Kristalina Georgieva’s leadership at the head of the International Monetary Fund (IMF) is more in doubt than ever. The Fund’s executive committee, the management body that runs its day-to-day business, will open a round of interviews this week with Georgieva herself and with the WilmerHale law firm, which was commissioned by the World Bank to audit irregularities and pressures in the elaboration of one of its most iconic reports when the Bulgarian economist was in charge of the organization. The objective of these interrogations will be to gather their versions of a case that has undermined the credibility of its managing director and that now threatens to damage the reputation of the IMF itself.
“A period of consultations with the parties has begun to decide whether it can erode their command capacity,” says a source from the organization consulted by EL PAÍS. Late at night in Spanish time (early American afternoon), the IMF confirmed the information in a statement and promised to carry out “a thorough, objective and timely review” of the case.
The interrogations, advanced by the Reuters agency, will focus on gathering more information about the WilmerHale audit, broadening the focus on the possible links between the alleged favorable treatment of China in the ranking Doing Business and the World Bank’s $ 13 billion capital increase process in 2018, in which the Beijing contest was crucial. The Asian giant was one of the main beneficiaries of the alleged “direct and indirect” pressure on employees by senior officials of the agency – among them, presumably, also from Georgieva herself – to improve the country’s score in a classification that it was not favorable to him.
The current managing director of the Fund, where she landed in the spring of 2019, has emphatically denied the accusations, which she has described as “false and spurious” and of which she became aware very little before the results of the audit were in the public domain. .
The case enters a new phase
When the investigation came to light in mid-September, the World Bank chose to cancel the Doing Business, a report that has been mired in controversy several times since its inception almost two decades ago. It did so alleging “ethical issues, including the conduct of the former board of directors as well as current and / or former Bank personnel”, which was evidenced by the investigation carried out by the US firm. The most relevant name of them was, by far, that of Kristalina Georgieva.
Since then, the case has grown steadily, albeit more so at the IMF than at the World Bank. The prestigious British weekly The Economist, one of the most influential publications in financial circles, has asked in a forceful editorial Georgieva’s resignation on the grounds that, although she “deserves” her “sympathy” and has been an “estimable servant in various international institutions”, “this episode it does not fit well with his current role at the IMF ”.
However, not everything has been critical. In recent days, the head of the Fund has received two weighty supports from the academic world: that of the Nobel and former World Bank chief economist Joseph Stiglitz, and that of the special adviser to the UN Secretary General Jeffrey Sachs. In a text published last week in Project Syndicate and eloquent from the headline (An attempted coup at the IMF), the first observes “maneuvers” to “replace or at least substantially weaken” the Bulgarian economist. “He acted in an entirely professional manner, doing exactly what I would have done,” noted the former, explicitly putting his hand on fire for her.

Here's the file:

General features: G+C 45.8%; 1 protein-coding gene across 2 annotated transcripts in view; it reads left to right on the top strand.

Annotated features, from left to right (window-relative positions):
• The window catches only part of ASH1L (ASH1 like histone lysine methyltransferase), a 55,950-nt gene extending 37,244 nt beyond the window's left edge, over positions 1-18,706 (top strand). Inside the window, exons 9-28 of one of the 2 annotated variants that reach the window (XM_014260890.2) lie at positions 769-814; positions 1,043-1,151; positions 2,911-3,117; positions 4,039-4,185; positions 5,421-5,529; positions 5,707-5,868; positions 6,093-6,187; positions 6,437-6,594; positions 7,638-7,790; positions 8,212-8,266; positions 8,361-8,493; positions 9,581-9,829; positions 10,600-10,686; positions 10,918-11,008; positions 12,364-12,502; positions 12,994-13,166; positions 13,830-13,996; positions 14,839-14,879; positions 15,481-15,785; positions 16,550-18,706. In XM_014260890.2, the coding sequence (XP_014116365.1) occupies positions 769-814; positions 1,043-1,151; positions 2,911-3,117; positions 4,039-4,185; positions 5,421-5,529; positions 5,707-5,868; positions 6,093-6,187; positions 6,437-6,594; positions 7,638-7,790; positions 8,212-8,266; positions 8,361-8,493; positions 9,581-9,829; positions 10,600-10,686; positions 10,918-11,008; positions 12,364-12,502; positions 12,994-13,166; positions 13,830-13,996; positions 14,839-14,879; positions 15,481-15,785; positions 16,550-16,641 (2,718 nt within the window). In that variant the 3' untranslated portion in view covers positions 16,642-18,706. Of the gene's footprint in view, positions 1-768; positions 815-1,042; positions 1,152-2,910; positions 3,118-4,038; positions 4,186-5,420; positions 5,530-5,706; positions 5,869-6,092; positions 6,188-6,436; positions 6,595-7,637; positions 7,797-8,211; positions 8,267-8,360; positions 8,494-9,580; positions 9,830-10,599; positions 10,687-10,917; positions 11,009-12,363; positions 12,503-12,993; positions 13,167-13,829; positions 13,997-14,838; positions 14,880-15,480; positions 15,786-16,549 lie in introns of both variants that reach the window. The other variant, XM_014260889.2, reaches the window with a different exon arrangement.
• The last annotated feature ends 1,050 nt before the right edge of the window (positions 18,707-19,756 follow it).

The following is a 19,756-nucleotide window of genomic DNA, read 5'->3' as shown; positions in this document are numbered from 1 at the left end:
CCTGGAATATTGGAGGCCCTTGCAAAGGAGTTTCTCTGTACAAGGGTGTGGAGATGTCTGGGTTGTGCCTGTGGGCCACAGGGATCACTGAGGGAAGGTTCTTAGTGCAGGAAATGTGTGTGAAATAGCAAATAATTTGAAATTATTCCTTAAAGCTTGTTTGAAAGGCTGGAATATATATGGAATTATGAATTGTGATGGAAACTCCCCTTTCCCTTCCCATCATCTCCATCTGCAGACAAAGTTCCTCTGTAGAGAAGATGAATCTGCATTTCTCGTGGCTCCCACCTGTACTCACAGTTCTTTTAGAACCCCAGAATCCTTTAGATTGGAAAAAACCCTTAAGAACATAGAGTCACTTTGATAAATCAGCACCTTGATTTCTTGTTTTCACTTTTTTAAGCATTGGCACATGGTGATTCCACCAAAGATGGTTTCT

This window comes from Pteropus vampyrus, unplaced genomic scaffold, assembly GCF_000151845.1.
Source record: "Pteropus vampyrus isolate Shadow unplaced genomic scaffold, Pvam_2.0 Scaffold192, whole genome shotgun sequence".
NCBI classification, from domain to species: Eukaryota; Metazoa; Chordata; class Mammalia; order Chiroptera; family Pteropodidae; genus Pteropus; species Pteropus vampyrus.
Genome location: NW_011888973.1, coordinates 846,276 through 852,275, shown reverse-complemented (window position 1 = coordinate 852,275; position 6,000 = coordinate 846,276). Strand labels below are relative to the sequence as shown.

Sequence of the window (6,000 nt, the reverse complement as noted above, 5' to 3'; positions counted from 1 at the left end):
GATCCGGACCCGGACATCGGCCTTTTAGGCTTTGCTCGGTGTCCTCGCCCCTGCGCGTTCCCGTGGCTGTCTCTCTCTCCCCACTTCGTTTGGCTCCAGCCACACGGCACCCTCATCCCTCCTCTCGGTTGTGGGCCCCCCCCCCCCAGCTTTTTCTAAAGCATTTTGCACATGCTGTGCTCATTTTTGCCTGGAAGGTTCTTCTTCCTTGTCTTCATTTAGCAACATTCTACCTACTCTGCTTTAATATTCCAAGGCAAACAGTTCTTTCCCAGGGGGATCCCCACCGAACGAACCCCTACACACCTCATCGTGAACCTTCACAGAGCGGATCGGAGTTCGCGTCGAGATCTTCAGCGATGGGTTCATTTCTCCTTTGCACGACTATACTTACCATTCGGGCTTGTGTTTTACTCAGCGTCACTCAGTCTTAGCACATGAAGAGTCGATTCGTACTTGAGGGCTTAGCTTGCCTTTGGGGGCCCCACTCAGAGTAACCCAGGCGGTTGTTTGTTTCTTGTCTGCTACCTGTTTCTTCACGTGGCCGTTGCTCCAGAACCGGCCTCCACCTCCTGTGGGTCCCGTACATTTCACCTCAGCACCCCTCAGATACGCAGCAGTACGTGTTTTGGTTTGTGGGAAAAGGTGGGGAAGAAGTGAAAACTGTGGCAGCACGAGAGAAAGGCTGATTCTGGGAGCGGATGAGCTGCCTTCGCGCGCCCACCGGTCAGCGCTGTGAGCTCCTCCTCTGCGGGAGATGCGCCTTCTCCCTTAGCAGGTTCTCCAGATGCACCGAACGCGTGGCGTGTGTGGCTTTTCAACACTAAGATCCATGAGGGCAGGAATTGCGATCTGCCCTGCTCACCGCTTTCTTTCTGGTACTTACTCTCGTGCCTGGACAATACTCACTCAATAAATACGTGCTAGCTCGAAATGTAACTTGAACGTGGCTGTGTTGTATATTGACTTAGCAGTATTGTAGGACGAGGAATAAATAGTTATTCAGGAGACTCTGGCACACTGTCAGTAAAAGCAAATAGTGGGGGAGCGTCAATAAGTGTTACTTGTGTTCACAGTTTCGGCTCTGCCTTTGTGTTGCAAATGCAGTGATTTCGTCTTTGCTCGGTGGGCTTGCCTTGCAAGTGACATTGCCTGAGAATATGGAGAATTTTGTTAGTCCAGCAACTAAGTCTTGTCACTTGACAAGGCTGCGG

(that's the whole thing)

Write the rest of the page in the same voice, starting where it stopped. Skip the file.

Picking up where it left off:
Sachs, for her part, opted for a rostrum in another of the financial bibles, the Financial Times, to deny that the “heated attack” against the IMF managing director had to do with the caso Doing Business or with his management at the head of the Fund, but rather with the escalation of tension for years between the two largest powers on the globe: the United States and China. “Many in the US Congress want Georgieva out because she is not a sworn enemy of Beijing,” he declared. On Tuesday, just 24 hours after the Sachs rostrum saw the light, top Republican and Democratic officials on the US Senate Foreign Relations committee urged President Joe Biden to “ensure full accountability” around the scandal. .
Countries wait to position themselves
The main member states of the IMF, that is to say the United States, China and the Europeans, fundamentally, have avoided any public position of support or criticism of Georgieva’s management. However, some gestures say much more than any statement: since the case broke out, US Treasury Secretary Janet Yellen has avoided responding to calls from the agency’s managing director, as reported by Bloomberg. “In the end, the result will depend largely on what the United States decides, which has not yet made its position public. [sobre la continuidad de Georgieva]”, Explains an official of the Fund. It seems that Europe, until now a great supporter of Georgieva, is putting itself in profile. And of course China is resisting their departure.
In recent times, the IMF leadership has become one of the hottest global positions. Rodrigo Rato’s career (2004-2007) went into a tailspin after his abrupt exit from the Fund, when charges around him began to emerge. His successor, Frenchman Dominique Strauss-Kahn (2007-2011), resigned after being arrested in a case of sexual assault on a hotel employee where he was staying. Also French Christine Lagarde (2011-2019) was charged with “negligence” in a corruption case while she was at the top of the body’s power scale, although she was successful: today she is the president of the ECB, one of the charges most relevant aspects of European economic policy. The future of who took his witness in Washington depends on what happens in the next few days.